Why Us? >>

  • - Open Access
  • - Peer-reviewed
  • - Rapid publication
  • - Lifetime hosting
  • - Free indexing service
  • - Free promotion service
  • - More citations
  • - Search engine friendly

Free SCIRP Newsletters>>

Add your e-mail address to receive free newsletters from SCIRP.

 

Contact Us >>

WhatsApp  +86 18163351462(WhatsApp)
   
Paper Publishing WeChat
Book Publishing WeChat
(or Email:book@scirp.org)

Article citations

More>>

Dola, C.P., Gante, T.J., Dowling, D.D., Friend, D., Ahdoot, D. and Asrat, T. (2003) Placenta Previa: Does It Type Affect Pregnancy Outcome? American Journal of Perinatology, 20, 353-360.
http://dx.doi.org/10.1055/s-2003-45282

has been cited by the following article:

  • TITLE: Caesarian Section for Placenta Praevia: Does Booking Status Affect Maternofetal Outcome?

    AUTHORS: Oshodi Yusuf Abisowo, Akinola Oluwarotimi Ireti, Fabamwo Adetokunbo Olusegun, Olaifa Ibrahim Adeniyi, Oyedele Yekeen Oyedokun

    KEYWORDS: Placenta Praevia, Maternal Outcome, Fetal Outcome, Booking Status, Caesarian Delivery

    JOURNAL NAME: Open Journal of Obstetrics and Gynecology, Vol.6 No.5, April 28, 2016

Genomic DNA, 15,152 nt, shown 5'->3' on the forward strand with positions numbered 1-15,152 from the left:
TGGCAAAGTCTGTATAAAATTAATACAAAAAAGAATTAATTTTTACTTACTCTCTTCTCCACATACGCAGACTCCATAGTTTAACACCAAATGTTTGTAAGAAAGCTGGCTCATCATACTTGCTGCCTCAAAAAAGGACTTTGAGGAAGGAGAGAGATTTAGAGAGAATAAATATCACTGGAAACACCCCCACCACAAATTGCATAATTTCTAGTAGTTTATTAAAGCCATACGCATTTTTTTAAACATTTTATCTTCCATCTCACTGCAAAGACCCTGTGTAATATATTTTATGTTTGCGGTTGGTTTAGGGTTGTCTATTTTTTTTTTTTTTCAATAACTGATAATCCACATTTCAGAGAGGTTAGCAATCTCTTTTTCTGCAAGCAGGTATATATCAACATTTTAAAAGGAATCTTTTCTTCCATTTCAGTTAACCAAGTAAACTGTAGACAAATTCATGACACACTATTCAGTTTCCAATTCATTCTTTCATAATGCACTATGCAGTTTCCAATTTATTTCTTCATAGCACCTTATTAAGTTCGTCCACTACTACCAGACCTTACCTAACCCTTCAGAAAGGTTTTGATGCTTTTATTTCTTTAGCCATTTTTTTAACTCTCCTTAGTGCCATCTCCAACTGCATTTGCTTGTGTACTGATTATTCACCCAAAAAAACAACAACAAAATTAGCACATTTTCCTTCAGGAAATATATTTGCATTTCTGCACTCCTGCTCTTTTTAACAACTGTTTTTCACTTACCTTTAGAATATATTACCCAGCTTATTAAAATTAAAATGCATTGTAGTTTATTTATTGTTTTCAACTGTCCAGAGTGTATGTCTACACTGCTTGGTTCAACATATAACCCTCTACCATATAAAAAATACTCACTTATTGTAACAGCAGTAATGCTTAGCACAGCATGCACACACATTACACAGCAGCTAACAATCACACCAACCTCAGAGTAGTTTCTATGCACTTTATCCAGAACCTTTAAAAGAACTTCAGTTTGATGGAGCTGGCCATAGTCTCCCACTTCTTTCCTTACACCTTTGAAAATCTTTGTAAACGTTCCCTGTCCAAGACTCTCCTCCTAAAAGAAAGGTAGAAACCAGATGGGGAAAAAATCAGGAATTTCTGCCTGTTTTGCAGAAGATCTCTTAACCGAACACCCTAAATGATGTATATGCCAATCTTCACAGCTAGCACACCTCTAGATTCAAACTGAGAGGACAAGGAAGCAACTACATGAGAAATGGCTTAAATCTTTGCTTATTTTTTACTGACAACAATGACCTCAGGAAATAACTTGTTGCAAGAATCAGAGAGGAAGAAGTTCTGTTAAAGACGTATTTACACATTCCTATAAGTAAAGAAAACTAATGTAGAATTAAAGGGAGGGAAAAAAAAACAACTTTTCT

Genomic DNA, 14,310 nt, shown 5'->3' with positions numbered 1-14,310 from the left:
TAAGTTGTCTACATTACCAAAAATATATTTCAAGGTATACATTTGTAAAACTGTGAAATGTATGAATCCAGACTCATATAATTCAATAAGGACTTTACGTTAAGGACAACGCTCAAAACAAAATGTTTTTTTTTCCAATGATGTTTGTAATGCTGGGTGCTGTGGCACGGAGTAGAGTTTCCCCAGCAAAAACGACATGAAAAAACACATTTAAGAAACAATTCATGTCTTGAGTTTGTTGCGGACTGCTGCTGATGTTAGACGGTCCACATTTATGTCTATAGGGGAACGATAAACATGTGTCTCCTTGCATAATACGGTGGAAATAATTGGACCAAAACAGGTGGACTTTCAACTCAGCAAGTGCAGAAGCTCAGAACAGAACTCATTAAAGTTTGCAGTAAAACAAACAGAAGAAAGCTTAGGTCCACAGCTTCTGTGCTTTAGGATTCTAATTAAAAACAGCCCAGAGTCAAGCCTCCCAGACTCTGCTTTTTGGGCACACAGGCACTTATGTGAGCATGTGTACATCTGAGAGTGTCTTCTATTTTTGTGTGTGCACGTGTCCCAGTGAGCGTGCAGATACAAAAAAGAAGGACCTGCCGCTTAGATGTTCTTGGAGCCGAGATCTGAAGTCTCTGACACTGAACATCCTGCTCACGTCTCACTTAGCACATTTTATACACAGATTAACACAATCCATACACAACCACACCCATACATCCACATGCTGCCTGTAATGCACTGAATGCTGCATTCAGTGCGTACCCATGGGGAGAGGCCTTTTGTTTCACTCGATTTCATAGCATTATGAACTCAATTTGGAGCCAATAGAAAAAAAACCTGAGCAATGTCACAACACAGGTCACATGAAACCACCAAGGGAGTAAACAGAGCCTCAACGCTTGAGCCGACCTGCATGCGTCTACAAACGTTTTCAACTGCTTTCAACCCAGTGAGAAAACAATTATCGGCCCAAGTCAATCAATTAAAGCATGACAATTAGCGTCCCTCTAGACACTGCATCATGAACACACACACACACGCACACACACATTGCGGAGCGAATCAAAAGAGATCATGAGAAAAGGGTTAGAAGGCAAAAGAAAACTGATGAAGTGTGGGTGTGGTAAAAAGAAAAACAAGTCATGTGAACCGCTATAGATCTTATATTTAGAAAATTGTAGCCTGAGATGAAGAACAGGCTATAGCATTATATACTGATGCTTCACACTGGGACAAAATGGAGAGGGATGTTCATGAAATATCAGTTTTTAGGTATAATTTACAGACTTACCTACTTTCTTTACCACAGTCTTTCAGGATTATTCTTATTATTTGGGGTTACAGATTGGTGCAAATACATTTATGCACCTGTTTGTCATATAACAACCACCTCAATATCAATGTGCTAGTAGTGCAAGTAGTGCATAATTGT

ABSTRACT: Background: Placenta praevia accounts for significant maternal morbidity and perinatal morbidity and mortality. Despite advances in blood transfusion technique and surgical procedure, abnormal placentation still remains a difficult challenge for obstetricians. Objective: To determine the influence of booking status on the fetal and maternal outcome among parturients with placenta praevia that underwent caesarian delivery. Methodology: This was a comparative and retrospective study between booked and unbooked subjects with significant placenta praevia that were delivered by caesarian section between January 1st 2004 and December 31st 2008 with respect to maternal and fetal outcome. Result: Out of 14,344 deliveries during study period, 123 cases of placenta praevia that underwent caesarian delivery were identified giving a prevalence rate of 0.86%. 49 subjects were booked while 74 were unbooked. There was no statistically significant difference between booked and unbooked cases with respect to risk factors (30.6% of booked and 23% of unbooked), X2(4) = 7.203, P = 0.126 and the mean blood loss at surgery (870.4 ± 486.9 ml in booked versus 779.7 ± 380.96 ml in unbooked), X2(1) = 0.202, P = 0.653. However, antepartum transfusion (12.2% booked versus 34.7% unbooked) and postpartum transfusion (51% booked versus 72% unbooked) showed statistically significant difference, X2(1) = 9.744, P = 0.002. One maternal death occurred amongst the unbooked cases and none among the booked cases. Statistically significant differences were also noted in the apgar score at 1 minute X2(3) = 15.528, P = 0.001 and 5 minutes X2(3) = 12.912, P = 0.005 respectively. More babies died in the unbooked group (19) compared to two (2) in the booked mothers. Conclusion: Unbooked status in placenta previa significantly increases the risk for antepartum and postpartum transfusion, is associated with higher mortality, increased preterm delivery, poorer apgar scores and higher perinatal mortality rate.